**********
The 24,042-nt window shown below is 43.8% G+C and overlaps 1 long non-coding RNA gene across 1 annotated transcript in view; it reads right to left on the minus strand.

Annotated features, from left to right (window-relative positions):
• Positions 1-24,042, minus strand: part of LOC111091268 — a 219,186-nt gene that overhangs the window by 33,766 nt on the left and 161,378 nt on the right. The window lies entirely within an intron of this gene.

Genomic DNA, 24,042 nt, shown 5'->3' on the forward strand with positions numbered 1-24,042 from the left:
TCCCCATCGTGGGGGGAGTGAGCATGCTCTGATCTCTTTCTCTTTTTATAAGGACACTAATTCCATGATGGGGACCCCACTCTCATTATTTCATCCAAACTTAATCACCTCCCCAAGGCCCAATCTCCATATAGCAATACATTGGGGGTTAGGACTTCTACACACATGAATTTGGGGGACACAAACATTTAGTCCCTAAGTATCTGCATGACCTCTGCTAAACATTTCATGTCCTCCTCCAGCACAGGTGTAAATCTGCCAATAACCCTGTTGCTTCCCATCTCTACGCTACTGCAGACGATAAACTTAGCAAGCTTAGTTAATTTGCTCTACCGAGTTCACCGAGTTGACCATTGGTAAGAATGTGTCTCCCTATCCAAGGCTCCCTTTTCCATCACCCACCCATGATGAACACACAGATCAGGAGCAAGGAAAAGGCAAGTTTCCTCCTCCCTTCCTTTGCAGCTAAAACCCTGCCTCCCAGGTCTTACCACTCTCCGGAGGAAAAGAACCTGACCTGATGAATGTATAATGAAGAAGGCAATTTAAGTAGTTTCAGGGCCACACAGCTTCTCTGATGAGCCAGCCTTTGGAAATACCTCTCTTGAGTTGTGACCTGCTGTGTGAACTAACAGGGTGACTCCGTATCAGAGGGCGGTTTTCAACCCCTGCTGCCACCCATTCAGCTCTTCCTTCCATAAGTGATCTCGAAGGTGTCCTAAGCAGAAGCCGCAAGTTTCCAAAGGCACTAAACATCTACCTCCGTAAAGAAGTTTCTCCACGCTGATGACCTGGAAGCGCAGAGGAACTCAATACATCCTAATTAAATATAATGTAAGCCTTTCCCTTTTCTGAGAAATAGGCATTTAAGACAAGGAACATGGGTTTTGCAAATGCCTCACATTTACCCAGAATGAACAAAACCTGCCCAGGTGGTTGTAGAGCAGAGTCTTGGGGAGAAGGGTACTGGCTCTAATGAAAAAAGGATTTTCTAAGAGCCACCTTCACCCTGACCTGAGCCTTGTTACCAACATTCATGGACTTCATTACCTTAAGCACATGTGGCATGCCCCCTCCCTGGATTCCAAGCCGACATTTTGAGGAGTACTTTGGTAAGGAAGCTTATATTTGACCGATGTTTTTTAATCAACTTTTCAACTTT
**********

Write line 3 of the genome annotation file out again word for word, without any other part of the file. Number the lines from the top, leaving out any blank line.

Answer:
• Positions 1-24,042, minus strand: part of LOC111091268 — a 219,186-nt gene that overhangs the window by 33,766 nt on the left and 161,378 nt on the right. The window lies entirely within an intron of this gene.